‘The Seed of the Sacred Fig’ Wins Fipresci Award at Cannes



Mohammad Rasoulof’s “The Seed of the Sacred Fig” won the Fipresci award at Cannes. 

The jury of the International Federation of Film Critics called it “a courageous story set in modern-day Iran that deals with the conflict between tradition and progress, depicted in a very powerful and imaginative way.” 

Following a rapturous screening and 2024 record 12-minute standing ovation, the film became a Palme d’Or frontrunner, reported Variety.

“The only reason I left Iran – and that was what made me take that decision – was to go on telling the stories of my land. That was really my only motivation.” 

“I need to go on telling stories, creating stories. However, this does not mean that I have left the narratives of Iran. Iran is still inside me, and I still can go on telling Iranian stories and conveying them to the rest of the world,” Rasoulof told Variety’s Nick Vivarelli two days ago. 

Currently at Cannes, he fled Iran after being sentenced to eight years in jail for making a film that criticizes the regime. 

The Story of Souleymane
Courtesy of Cannes Film Festival

On Tuesday, filmmakers such as Sandra Hüller, “Holy Spider” star Zar Amir Ebrahimi, Andrew Haigh, Agnieszka Holland, Laura Poitras and Sean Baker released a signed open letter condemning “the inhumane treatment of Rasoulof and numerous other independent artists in Iran, who are being severely punished, criminalized and silenced for exercising their artistic freedom.”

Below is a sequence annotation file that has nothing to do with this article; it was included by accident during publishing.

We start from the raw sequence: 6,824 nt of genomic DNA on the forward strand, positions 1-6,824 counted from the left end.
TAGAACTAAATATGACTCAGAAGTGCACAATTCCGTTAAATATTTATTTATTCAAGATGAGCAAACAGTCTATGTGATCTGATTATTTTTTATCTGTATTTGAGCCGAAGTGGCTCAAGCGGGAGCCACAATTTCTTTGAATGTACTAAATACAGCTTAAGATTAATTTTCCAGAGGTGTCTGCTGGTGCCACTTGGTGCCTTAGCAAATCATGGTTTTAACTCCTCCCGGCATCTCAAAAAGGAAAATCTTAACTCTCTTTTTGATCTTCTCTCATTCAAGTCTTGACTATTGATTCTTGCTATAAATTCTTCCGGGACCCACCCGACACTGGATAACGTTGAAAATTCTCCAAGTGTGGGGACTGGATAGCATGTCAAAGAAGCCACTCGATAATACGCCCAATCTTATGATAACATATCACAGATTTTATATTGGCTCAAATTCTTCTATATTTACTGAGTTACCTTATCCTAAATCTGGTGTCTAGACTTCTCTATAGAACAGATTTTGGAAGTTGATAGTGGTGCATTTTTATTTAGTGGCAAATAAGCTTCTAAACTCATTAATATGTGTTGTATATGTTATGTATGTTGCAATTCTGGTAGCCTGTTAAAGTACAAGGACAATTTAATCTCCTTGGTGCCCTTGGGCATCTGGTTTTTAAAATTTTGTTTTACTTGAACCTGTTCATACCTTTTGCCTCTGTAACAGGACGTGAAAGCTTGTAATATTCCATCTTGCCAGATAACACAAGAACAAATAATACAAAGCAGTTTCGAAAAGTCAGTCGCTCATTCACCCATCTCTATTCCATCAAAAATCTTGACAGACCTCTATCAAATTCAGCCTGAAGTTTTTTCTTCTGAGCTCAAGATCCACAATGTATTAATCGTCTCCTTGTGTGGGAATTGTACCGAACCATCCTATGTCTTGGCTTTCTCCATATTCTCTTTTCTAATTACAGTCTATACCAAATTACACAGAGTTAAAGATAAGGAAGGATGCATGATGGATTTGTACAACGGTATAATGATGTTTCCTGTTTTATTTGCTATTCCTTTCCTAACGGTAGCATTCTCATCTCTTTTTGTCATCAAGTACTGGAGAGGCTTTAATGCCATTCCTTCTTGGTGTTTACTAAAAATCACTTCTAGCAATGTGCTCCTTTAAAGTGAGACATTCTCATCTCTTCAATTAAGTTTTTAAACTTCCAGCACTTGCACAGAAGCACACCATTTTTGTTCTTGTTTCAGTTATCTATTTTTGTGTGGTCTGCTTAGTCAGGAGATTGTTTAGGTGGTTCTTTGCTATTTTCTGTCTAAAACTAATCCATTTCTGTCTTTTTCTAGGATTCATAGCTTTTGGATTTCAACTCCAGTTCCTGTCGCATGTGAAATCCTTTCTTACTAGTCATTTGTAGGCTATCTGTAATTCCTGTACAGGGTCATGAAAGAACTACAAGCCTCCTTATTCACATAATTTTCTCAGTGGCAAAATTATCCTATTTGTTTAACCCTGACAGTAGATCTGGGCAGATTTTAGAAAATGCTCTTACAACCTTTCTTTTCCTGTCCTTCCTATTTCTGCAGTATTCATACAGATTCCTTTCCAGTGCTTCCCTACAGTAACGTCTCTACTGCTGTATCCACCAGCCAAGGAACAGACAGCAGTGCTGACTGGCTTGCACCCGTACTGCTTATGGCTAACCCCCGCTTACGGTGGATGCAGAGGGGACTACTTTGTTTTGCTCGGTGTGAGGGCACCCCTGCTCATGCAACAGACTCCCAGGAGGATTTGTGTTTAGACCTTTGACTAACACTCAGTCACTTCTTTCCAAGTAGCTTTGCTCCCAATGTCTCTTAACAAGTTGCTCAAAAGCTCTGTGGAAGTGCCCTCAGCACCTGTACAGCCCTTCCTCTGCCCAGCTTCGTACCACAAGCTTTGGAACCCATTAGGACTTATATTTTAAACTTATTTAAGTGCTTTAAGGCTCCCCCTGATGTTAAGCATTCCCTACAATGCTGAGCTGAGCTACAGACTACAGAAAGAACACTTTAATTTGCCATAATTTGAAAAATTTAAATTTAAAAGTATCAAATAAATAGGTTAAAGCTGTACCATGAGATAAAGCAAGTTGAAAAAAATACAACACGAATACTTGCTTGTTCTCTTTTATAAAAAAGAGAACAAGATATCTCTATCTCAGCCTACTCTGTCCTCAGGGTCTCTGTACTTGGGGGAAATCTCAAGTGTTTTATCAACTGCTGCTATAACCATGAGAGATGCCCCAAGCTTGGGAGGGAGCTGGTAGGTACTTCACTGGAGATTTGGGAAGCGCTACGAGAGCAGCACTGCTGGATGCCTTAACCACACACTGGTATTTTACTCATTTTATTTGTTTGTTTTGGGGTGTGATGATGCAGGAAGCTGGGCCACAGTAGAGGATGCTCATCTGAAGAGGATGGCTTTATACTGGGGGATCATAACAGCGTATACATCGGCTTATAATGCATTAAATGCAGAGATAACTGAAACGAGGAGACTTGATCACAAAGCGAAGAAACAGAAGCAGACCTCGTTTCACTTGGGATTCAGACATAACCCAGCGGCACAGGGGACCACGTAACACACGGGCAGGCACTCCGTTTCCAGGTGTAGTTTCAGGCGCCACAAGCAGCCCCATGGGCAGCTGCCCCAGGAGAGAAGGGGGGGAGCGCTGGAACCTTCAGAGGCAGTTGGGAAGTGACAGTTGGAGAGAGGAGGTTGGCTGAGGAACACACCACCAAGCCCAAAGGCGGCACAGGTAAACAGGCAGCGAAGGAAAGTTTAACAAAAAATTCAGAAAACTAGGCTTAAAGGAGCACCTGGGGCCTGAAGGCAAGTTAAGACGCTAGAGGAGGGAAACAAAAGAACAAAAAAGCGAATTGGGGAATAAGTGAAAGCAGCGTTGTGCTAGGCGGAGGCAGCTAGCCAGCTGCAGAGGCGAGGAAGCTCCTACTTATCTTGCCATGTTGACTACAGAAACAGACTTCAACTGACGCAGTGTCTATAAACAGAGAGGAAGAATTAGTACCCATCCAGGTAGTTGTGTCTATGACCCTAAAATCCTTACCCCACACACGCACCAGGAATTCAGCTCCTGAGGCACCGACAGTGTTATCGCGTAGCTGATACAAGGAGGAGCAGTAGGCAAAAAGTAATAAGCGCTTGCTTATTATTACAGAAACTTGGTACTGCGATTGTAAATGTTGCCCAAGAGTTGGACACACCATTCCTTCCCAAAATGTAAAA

“The Story of Souleymane” – which in the meantime also scored Un Certain Regard’s Jury Prize – received recognition as well.

“A tight piece of fiction with a documentary feel, a race against the clock that reveals the extreme density of a day in the French capital for migrants,” the jurors said about Boris Lojkine’s film. 

The Fipresci Award for a first or second feature in parallel sections Directors’ Fortnight and Critics’ Week went to “Desert of Namibia” by Yôko Yamanaka. 

The Fipresci jury noted its “intrepid exploration of contemporary shades of neurodivergence, captured through images that ceaselessly probe the distance between its central characters as they navigate the spaces of 21st century Japan.”

Desert of Namibia
Courtesy of Cannes Film Festival

“It was necessary to wait until the last day for a film in competition to literally shake Cannes, and I’m not referring to the nonsense of counting the minutes of applause after the screening, as if that were a measure of quality in sessions with the filmmakers present,” jury president Marcelo Janot said about Rasoulof’s win.

“We can list numerous reasons why the mere presence of the film in the competition is historic in itself. Rasoulof managed to flee the country last month in an epic manner, crossing the mountainous border on foot and seeking exile in Germany. And here we have again an element that contemporary Iranian cinema handles so well: an episode involving a mystery triggers a series of conflicts that will reveal a web of lies, paranoia, hypocrisy, prejudice and everything else that fits to describe the psychological effect of living in such a society. This is depicted in a very powerful and imaginative way.”


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